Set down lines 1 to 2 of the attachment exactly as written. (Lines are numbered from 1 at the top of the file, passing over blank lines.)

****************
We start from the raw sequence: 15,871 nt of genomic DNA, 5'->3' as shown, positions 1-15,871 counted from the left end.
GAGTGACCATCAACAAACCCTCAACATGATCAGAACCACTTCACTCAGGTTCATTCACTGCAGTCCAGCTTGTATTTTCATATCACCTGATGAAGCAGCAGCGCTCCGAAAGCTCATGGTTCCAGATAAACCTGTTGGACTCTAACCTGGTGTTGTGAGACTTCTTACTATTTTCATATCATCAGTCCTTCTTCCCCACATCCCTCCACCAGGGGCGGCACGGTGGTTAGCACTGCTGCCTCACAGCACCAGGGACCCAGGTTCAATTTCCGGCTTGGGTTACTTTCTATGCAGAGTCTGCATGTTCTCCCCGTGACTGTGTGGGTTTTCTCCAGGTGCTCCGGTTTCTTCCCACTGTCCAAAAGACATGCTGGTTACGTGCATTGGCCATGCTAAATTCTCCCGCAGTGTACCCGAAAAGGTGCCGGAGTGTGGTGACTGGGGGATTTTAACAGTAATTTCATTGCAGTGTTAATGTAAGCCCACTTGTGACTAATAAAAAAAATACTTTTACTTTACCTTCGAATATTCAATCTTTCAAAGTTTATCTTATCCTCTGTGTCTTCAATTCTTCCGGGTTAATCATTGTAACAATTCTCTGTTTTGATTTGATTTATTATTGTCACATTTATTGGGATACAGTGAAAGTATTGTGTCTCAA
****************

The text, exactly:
We start from the raw sequence: 15,871 nt of genomic DNA, 5'->3' as shown, positions 1-15,871 counted from the left end.
GAGTGACCATCAACAAACCCTCAACATGATCAGAACCACTTCACTCAGGTTCATTCACTGCAGTCCAGCTTGTATTTTCATATCACCTGATGAAGCAGCAGCGCTCCGAAAGCTCATGGTTCCAGATAAACCTGTTGGACTCTAACCTGGTGTTGTGAGACTTCTTACTATTTTCATATCATCAGTCCTTCTTCCCCACATCCCTCCACCAGGGGCGGCACGGTGGTTAGCACTGCTGCCTCACAGCACCAGGGACCCAGGTTCAATTTCCGGCTTGGGTTACTTTCTATGCAGAGTCTGCATGTTCTCCCCGTGACTGTGTGGGTTTTCTCCAGGTGCTCCGGTTTCTTCCCACTGTCCAAAAGACATGCTGGTTACGTGCATTGGCCATGCTAAATTCTCCCGCAGTGTACCCGAAAAGGTGCCGGAGTGTGGTGACTGGGGGATTTTAACAGTAATTTCATTGCAGTGTTAATGTAAGCCCACTTGTGACTAATAAAAAAAATACTTTTACTTTACCTTCGAATATTCAATCTTTCAAAGTTTATCTTATCCTCTGTGTCTTCAATTCTTCCGGGTTAATCATTGTAACAATTCTCTGTTTTGATTTGATTTATTATTGTCACATTTATTGGGATACAGTGAAAGTATTGTGTCTCAA